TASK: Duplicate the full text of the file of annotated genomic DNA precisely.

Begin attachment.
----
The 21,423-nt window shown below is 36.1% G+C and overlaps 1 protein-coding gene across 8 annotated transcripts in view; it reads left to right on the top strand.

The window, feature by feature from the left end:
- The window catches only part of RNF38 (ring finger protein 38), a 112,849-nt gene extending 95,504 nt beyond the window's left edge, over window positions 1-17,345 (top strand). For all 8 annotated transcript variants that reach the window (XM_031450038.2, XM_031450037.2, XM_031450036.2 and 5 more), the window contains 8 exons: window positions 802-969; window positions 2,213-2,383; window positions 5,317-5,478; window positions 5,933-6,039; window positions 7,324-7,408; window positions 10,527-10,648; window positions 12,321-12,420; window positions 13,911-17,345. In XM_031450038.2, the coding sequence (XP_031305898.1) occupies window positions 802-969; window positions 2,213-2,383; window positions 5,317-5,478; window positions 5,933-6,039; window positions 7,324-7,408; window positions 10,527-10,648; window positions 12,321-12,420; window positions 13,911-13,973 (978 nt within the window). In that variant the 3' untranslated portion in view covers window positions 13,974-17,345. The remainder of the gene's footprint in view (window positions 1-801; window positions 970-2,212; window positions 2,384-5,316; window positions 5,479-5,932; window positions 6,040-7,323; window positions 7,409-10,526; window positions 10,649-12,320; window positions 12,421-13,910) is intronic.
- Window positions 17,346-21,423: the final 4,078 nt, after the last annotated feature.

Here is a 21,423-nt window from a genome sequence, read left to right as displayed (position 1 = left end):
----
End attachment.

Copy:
The 21,423-nt window shown below is 36.1% G+C and overlaps 1 protein-coding gene across 8 annotated transcripts in view; it reads left to right on the top strand.

The window, feature by feature from the left end:
- The window catches only part of RNF38 (ring finger protein 38), a 112,849-nt gene extending 95,504 nt beyond the window's left edge, over window positions 1-17,345 (top strand). For all 8 annotated transcript variants that reach the window (XM_031450038.2, XM_031450037.2, XM_031450036.2 and 5 more), the window contains 8 exons: window positions 802-969; window positions 2,213-2,383; window positions 5,317-5,478; window positions 5,933-6,039; window positions 7,324-7,408; window positions 10,527-10,648; window positions 12,321-12,420; window positions 13,911-17,345. In XM_031450038.2, the coding sequence (XP_031305898.1) occupies window positions 802-969; window positions 2,213-2,383; window positions 5,317-5,478; window positions 5,933-6,039; window positions 7,324-7,408; window positions 10,527-10,648; window positions 12,321-12,420; window positions 13,911-13,973 (978 nt within the window). In that variant the 3' untranslated portion in view covers window positions 13,974-17,345. The remainder of the gene's footprint in view (window positions 1-801; window positions 970-2,212; window positions 2,384-5,316; window positions 5,479-5,932; window positions 6,040-7,323; window positions 7,409-10,526; window positions 10,649-12,320; window positions 12,421-13,910) is intronic.
- Window positions 17,346-21,423: the final 4,078 nt, after the last annotated feature.

Here is a 21,423-nt window from a genome sequence, read left to right as displayed (position 1 = left end):